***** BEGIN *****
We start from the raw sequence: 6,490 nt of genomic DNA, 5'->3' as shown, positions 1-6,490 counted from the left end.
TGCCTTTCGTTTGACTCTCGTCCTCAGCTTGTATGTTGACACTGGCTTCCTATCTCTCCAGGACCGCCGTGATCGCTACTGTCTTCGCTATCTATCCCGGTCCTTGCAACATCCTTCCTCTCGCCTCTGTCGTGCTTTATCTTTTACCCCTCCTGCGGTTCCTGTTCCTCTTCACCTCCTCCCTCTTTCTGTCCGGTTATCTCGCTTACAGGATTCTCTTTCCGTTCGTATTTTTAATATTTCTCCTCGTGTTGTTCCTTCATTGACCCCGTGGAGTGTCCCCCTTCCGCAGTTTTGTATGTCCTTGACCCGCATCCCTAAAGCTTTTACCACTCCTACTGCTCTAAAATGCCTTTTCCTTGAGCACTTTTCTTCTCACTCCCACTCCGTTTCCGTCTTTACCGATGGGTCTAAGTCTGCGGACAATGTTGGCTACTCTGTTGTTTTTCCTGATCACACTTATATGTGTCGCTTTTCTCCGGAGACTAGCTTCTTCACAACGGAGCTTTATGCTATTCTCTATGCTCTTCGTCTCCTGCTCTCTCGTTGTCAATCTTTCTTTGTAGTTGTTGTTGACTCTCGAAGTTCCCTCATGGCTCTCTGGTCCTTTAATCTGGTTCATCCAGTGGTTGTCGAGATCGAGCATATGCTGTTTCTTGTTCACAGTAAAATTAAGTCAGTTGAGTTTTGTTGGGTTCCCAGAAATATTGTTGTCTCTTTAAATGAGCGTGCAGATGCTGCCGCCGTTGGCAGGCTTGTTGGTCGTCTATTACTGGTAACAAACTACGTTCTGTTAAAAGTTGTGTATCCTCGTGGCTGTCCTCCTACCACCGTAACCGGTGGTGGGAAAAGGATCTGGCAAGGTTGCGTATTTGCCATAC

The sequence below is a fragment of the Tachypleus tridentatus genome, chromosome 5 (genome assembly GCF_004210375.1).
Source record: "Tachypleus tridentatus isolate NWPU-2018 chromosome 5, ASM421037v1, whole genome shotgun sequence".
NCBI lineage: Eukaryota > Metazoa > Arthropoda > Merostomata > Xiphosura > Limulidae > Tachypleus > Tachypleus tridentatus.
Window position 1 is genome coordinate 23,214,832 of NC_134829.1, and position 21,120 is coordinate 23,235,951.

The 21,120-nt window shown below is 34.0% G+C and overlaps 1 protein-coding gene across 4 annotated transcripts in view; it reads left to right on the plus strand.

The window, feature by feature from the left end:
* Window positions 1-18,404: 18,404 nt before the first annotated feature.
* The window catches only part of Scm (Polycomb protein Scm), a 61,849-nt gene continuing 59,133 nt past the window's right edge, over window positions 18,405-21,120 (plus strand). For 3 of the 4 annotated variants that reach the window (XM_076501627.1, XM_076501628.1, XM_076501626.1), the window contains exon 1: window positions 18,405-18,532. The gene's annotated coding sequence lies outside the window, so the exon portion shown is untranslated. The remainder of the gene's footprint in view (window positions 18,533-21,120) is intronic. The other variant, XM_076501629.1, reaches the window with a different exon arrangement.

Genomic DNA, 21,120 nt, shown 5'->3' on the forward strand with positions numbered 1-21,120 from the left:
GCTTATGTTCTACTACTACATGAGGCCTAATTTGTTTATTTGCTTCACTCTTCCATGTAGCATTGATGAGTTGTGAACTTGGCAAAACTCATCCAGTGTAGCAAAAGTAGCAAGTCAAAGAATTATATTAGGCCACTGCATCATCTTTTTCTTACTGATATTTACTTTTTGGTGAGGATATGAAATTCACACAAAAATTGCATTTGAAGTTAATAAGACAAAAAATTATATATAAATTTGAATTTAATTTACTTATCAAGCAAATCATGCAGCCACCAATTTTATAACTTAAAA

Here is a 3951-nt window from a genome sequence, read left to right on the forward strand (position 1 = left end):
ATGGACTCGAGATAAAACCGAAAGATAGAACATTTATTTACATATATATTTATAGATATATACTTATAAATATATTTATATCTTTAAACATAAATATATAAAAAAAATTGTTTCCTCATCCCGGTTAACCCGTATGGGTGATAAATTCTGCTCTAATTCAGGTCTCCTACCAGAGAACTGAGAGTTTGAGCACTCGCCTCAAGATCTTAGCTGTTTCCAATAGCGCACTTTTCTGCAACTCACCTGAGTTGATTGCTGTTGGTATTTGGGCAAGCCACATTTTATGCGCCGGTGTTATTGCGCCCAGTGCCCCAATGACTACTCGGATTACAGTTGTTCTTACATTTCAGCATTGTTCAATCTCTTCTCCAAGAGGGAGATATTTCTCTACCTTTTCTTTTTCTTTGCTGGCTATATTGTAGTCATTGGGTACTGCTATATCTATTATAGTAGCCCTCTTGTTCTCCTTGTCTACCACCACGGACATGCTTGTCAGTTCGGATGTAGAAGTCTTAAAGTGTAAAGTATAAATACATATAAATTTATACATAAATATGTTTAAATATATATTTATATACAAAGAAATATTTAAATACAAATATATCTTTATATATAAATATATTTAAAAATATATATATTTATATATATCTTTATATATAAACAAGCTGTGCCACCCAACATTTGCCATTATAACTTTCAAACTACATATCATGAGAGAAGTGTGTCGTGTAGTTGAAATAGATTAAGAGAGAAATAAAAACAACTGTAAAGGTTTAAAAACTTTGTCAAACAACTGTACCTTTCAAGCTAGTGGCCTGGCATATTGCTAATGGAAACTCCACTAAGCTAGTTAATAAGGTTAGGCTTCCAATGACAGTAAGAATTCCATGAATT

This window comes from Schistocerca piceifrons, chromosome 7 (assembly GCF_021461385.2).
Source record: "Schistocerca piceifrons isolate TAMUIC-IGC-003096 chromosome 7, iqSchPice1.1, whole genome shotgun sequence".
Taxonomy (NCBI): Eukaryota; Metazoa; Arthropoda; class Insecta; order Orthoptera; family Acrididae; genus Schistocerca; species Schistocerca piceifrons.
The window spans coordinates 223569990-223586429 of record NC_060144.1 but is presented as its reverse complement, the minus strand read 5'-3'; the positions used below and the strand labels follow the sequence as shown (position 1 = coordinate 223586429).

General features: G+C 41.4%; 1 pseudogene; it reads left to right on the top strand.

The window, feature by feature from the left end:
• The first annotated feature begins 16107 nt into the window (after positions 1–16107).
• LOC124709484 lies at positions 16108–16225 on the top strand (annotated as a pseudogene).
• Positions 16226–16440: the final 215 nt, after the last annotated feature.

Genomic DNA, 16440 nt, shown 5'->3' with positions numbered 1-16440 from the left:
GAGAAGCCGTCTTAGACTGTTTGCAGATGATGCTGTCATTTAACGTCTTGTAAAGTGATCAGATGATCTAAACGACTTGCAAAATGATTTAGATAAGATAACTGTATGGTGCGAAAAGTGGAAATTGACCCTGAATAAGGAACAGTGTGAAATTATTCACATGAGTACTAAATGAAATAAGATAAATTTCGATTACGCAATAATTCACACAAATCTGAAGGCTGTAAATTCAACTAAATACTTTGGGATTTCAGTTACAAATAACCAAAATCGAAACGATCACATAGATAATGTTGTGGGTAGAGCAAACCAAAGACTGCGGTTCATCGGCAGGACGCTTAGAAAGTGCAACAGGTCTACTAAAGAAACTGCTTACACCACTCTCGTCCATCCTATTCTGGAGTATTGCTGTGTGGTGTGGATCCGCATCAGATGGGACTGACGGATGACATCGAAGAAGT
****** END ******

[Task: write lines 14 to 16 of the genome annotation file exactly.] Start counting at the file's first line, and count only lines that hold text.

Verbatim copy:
ATGGACTCGAGATAAAACCGAAAGATAGAACATTTATTTACATATATATTTATAGATATATACTTATAAATATATTTATATCTTTAAACATAAATATATAAAAAAAATTGTTTCCTCATCCCGGTTAACCCGTATGGGTGATAAATTCTGCTCTAATTCAGGTCTCCTACCAGAGAACTGAGAGTTTGAGCACTCGCCTCAAGATCTTAGCTGTTTCCAATAGCGCACTTTTCTGCAACTCACCTGAGTTGATTGCTGTTGGTATTTGGGCAAGCCACATTTTATGCGCCGGTGTTATTGCGCCCAGTGCCCCAATGACTACTCGGATTACAGTTGTTCTTACATTTCAGCATTGTTCAATCTCTTCTCCAAGAGGGAGATATTTCTCTACCTTTTCTTTTTCTTTGCTGGCTATATTGTAGTCATTGGGTACTGCTATATCTATTATAGTAGCCCTCTTGTTCTCCTTGTCTACCACCACGGACATGCTTGTCAGTTCGGATGTAGAAGTCTTAAAGTGTAAAGTATAAATACATATAAATTTATACATAAATATGTTTAAATATATATTTATATACAAAGAAATATTTAAATACAAATATATCTTTATATATAAATATATTTAAAAATATATATATTTATATATATCTTTATATATAAACAAGCTGTGCCACCCAACATTTGCCATTATAACTTTCAAACTACATATCATGAGAGAAGTGTGTCGTGTAGTTGAAATAGATTAAGAGAGAAATAAAAACAACTGTAAAGGTTTAAAAACTTTGTCAAACAACTGTACCTTTCAAGCTAGTGGCCTGGCATATTGCTAATGGAAACTCCACTAAGCTAGTTAATAAGGTTAGGCTTCCAATGACAGTAAGAATTCCATGAATT

This window comes from Schistocerca piceifrons, chromosome 7 (assembly GCF_021461385.2).
Source record: "Schistocerca piceifrons isolate TAMUIC-IGC-003096 chromosome 7, iqSchPice1.1, whole genome shotgun sequence".